Team McLaren has two cars serviced by a hoard of personnel including mechanics, drivers, engineers, tea ladies etc facilitating the performance of those 2 cars. Connecting that whole team (2 cars) to the track is the tyres so they are a pretty f*cking fundemental part of the equation.

The fact that the tyre manufacturer couldn't supply a tyre that could be used in normal opperating conditions by 50% of that team would suggest it compromised them slightly, doesn't it?

Your second question was would it be fair to produce a tyre that compromised all the other drivers. This is really below you PS and you know it.

BS should produce a suitable tyre to last a 2 stopper in normal conditions. LH is not going around lighting the rears up in huge slides but is just driving to the max. Shouldn't that be what all drivers do or do we want an endurance race with drivers at 90%.

This is not the tyre wearing out you know. It is damage being experienced on the side wall by driving it hard.

Knock-on
14th May 2008, 09:00
Hamilton telling the world basically that Bridgestone ruined their race is a very serious matter. If I was them "Bridgestone" from here on out, I wouldn't be giving McLeran any technical support for the rest of the season "here are your tires... good luck."


They were not having a pop at BS IMHO and NEVER claimed BS ruined their race but were just saying it as it is. Some people like company "yes" men but I like straight talking without F1 spin.

BS said that the tyre was unsuitable for a 2 stop strategy and this made McLaren change to a 3 stopper on Lewis's car. Did BS's advise make McLaren change to a 3 stopper. Well, I'll leave that to you.

However, your statement is totally false.

Knock-on
14th May 2008, 09:05
Hamilton's comments in the press conference that Bridgestone made McLaren switch to a 3 stopper were disingenuous at best and down right deceitful at worst.

Bridgestone recommended that Hamilton, and Hamilton alone of the 20 drivers, do no more than 18 laps on the option tyre. That still left McLaren with the option of a 2 stop race. McLaren correctly decided on a 3 stopper because it absolutely minimised Hamilton's disadvantage on the option tyre.

Well done McLaren for making the kind of decision that wins championships. Hamilton, however, needs to look up the definition of "truth" in the dictionary because he struggles with it from time to time.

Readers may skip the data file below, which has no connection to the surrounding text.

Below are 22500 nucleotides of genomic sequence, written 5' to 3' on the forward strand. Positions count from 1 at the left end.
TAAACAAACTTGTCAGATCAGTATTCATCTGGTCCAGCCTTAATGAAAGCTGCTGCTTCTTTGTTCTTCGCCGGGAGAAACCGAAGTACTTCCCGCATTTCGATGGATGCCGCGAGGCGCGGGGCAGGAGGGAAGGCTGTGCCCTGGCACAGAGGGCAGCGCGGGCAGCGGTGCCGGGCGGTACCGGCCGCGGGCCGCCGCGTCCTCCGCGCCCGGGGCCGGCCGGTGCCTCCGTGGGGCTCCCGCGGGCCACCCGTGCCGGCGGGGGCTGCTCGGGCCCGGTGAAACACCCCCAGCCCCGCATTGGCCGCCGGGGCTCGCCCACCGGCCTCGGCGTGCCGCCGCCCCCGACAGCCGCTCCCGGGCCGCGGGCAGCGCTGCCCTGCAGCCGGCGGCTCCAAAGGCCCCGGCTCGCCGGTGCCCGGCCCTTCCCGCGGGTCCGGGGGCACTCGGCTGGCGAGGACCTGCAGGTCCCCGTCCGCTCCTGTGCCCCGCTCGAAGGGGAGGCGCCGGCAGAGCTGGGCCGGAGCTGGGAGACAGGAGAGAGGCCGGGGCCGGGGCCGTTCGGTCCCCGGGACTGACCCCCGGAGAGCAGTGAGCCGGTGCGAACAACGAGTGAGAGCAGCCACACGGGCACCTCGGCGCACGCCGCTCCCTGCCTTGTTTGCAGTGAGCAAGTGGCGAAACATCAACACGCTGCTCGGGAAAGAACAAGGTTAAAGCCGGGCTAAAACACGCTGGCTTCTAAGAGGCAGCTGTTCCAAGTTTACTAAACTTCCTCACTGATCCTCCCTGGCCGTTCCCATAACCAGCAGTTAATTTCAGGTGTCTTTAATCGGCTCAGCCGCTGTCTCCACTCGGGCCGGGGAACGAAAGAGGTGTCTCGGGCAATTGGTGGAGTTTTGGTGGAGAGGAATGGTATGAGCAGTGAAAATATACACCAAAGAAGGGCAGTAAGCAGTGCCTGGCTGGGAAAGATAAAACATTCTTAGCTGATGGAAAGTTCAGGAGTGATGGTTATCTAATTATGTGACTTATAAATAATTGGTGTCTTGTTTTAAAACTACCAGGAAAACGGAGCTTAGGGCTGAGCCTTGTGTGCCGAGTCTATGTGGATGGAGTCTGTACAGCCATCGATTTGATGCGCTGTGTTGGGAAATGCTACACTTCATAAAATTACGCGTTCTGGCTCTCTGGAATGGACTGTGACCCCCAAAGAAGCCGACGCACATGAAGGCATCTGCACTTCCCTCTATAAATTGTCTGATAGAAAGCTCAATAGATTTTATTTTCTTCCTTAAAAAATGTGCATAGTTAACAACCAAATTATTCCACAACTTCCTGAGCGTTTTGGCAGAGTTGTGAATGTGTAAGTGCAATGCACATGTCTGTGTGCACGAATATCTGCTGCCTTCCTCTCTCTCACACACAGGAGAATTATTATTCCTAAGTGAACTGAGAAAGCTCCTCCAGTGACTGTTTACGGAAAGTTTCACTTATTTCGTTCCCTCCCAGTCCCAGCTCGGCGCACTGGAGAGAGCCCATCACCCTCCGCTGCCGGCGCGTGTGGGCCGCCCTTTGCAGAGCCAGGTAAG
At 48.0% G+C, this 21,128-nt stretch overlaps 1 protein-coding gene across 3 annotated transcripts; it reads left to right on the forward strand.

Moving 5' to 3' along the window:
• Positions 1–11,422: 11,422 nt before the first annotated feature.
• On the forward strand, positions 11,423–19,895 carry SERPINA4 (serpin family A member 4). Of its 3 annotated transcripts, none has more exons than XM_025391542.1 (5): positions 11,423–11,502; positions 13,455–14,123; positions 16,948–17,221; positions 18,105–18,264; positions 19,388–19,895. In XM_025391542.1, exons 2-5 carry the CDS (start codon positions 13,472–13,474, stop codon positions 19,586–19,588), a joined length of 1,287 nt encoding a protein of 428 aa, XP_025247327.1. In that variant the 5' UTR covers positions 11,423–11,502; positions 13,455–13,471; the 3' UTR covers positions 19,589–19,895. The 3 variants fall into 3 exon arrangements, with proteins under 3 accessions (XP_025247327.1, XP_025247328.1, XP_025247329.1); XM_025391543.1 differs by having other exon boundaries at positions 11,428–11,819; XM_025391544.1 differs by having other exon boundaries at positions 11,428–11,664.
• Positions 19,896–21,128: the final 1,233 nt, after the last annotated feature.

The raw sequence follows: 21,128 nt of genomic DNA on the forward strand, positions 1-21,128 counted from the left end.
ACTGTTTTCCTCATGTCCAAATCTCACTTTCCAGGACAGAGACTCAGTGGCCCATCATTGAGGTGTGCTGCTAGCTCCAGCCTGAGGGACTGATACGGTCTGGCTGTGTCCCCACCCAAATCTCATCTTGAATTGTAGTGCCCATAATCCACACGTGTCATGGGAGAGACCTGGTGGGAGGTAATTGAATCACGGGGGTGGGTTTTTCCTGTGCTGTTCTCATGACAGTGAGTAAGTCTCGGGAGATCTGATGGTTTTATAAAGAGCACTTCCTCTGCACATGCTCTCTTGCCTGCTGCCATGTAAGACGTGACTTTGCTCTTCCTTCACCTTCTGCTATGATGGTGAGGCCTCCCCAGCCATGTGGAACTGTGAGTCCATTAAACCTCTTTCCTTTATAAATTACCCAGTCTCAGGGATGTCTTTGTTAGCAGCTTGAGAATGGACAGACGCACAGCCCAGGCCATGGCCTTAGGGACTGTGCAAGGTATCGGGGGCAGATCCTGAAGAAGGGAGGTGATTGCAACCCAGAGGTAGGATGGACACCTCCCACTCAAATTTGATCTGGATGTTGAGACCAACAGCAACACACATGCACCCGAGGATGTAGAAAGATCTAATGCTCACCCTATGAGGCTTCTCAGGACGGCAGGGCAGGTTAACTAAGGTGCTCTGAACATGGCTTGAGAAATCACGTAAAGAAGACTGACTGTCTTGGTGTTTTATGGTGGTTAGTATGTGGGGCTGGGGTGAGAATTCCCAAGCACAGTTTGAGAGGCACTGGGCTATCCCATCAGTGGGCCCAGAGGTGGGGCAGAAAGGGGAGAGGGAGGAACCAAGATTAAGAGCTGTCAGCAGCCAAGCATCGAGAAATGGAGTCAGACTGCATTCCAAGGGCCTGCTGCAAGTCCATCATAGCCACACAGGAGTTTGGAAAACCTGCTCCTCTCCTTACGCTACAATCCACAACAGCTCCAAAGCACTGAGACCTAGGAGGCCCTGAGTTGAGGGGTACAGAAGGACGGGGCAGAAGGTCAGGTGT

Sorry Hawk but that is BS and you know it.

They would have had to put 18 laps of fuel on the soft tyre at the start and then have a massive pit after 18 laps and run a tyre for 50 laps. They wont last 50 laps and I'm pretty sure the fuel tank is not big enough in any case.

Tell me how the hell they could have done a 2 stopper unless they completely disregarded both their tyre supplier and their drivers safety?

Read my post above.

Knock-on
14th May 2008, 09:07
Of course Lewis(and any other F1 driver) is never going to admit that their driving style is harder on tyres than others' style...

I think they have already. More anti-Lewis BS :laugh:

If you watch his style, you will see that he drives the car in a similar vein to MS especially earlier in his career. Very hard and fast both chucking it in a braking into corners.

It's called racing.

Well, thats every post that needs answering done :)

aryan
14th May 2008, 09:08
Why is it that every time something strange happens at McLaren we get contradictory reports for a week?!

There is nothing contradictory if you don't read the tabloids.

Of course McLaren chose the strategy. The team always in the end has the final say in the strategy. They said that they chose this strategy, based on information presented to them by Bridgestone.

I fail to see the contradiction.

aryan
14th May 2008, 09:12
Nevermind the race, I think the most concerning part of this saga was that, on a 3-stop strategy, Hamilton couldn't make the front row and was outqualified by his 2-stopping team-mate.


On the prime tyre, yes.

He didn't have a good quali though, and even he admitted it himself.

F1boat
14th May 2008, 09:51
I don't think that Bridgestone should make special tyres for Hamilton. Many drivers, including Quck Nick, have problems with tyres. It's up to them to fix their driving, not to Bridgestone.

ioan
14th May 2008, 10:30
There is nothing contradictory if you don't read the tabloids.

I only read te Post Race conference and McLarens latest statement about their strategy. No tabloids involved.

ArrowsFA1
14th May 2008, 10:43
I only read te Post Race conference and McLarens latest statement about their strategy. No tabloids involved.
The thread began with a quote from PlanetF1 (a webloid ;) ), which itself began "according to reports". Now when a site begins with that you have to ask what reports?

I tend to stick to one source for F1 news, because it's consistent, unsensational, and pretty accurate, so here's their whole coverage on this non-story:

Hamilton rues wrong tyre choice (http://www.autosport.com/news/report.php/id/67292)[/*:m:1f7j3ez8]